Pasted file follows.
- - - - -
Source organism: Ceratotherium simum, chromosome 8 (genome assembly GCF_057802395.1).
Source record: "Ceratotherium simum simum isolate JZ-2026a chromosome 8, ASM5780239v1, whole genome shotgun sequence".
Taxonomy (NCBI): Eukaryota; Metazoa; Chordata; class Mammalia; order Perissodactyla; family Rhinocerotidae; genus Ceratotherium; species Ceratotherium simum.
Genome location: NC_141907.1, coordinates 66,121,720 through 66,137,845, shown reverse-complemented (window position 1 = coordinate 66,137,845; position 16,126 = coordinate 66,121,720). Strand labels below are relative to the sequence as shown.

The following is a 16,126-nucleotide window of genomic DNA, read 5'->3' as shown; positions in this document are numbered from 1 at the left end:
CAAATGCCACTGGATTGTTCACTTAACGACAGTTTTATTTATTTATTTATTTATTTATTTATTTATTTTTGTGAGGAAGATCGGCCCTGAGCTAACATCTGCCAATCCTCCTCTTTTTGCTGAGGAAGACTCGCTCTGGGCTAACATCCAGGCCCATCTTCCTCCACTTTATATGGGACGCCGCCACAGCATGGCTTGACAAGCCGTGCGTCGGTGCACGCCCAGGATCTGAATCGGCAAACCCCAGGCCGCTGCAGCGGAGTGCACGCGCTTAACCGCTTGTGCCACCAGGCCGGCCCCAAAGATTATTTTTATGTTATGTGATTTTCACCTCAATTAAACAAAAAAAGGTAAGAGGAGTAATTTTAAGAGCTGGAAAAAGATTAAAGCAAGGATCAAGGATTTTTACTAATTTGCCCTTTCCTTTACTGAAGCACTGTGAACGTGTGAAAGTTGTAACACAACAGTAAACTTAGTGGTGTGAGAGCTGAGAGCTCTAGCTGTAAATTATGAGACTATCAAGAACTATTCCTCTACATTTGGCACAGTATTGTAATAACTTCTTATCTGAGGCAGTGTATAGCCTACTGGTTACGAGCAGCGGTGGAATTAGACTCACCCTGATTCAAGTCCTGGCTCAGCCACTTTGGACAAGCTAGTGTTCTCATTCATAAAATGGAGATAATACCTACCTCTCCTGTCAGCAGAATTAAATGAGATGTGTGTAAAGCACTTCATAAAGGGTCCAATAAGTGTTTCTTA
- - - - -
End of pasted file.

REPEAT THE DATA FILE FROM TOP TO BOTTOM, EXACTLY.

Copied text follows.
Source organism: Ceratotherium simum, chromosome 8 (genome assembly GCF_057802395.1).
Source record: "Ceratotherium simum simum isolate JZ-2026a chromosome 8, ASM5780239v1, whole genome shotgun sequence".
Taxonomy (NCBI): Eukaryota; Metazoa; Chordata; class Mammalia; order Perissodactyla; family Rhinocerotidae; genus Ceratotherium; species Ceratotherium simum.
Genome location: NC_141907.1, coordinates 66,121,720 through 66,137,845, shown reverse-complemented (window position 1 = coordinate 66,137,845; position 16,126 = coordinate 66,121,720). Strand labels below are relative to the sequence as shown.

The following is a 16,126-nucleotide window of genomic DNA, read 5'->3' as shown; positions in this document are numbered from 1 at the left end:
CAAATGCCACTGGATTGTTCACTTAACGACAGTTTTATTTATTTATTTATTTATTTATTTATTTATTTTTGTGAGGAAGATCGGCCCTGAGCTAACATCTGCCAATCCTCCTCTTTTTGCTGAGGAAGACTCGCTCTGGGCTAACATCCAGGCCCATCTTCCTCCACTTTATATGGGACGCCGCCACAGCATGGCTTGACAAGCCGTGCGTCGGTGCACGCCCAGGATCTGAATCGGCAAACCCCAGGCCGCTGCAGCGGAGTGCACGCGCTTAACCGCTTGTGCCACCAGGCCGGCCCCAAAGATTATTTTTATGTTATGTGATTTTCACCTCAATTAAACAAAAAAAGGTAAGAGGAGTAATTTTAAGAGCTGGAAAAAGATTAAAGCAAGGATCAAGGATTTTTACTAATTTGCCCTTTCCTTTACTGAAGCACTGTGAACGTGTGAAAGTTGTAACACAACAGTAAACTTAGTGGTGTGAGAGCTGAGAGCTCTAGCTGTAAATTATGAGACTATCAAGAACTATTCCTCTACATTTGGCACAGTATTGTAATAACTTCTTATCTGAGGCAGTGTATAGCCTACTGGTTACGAGCAGCGGTGGAATTAGACTCACCCTGATTCAAGTCCTGGCTCAGCCACTTTGGACAAGCTAGTGTTCTCATTCATAAAATGGAGATAATACCTACCTCTCCTGTCAGCAGAATTAAATGAGATGTGTGTAAAGCACTTCATAAAGGGTCCAATAAGTGTTTCTTA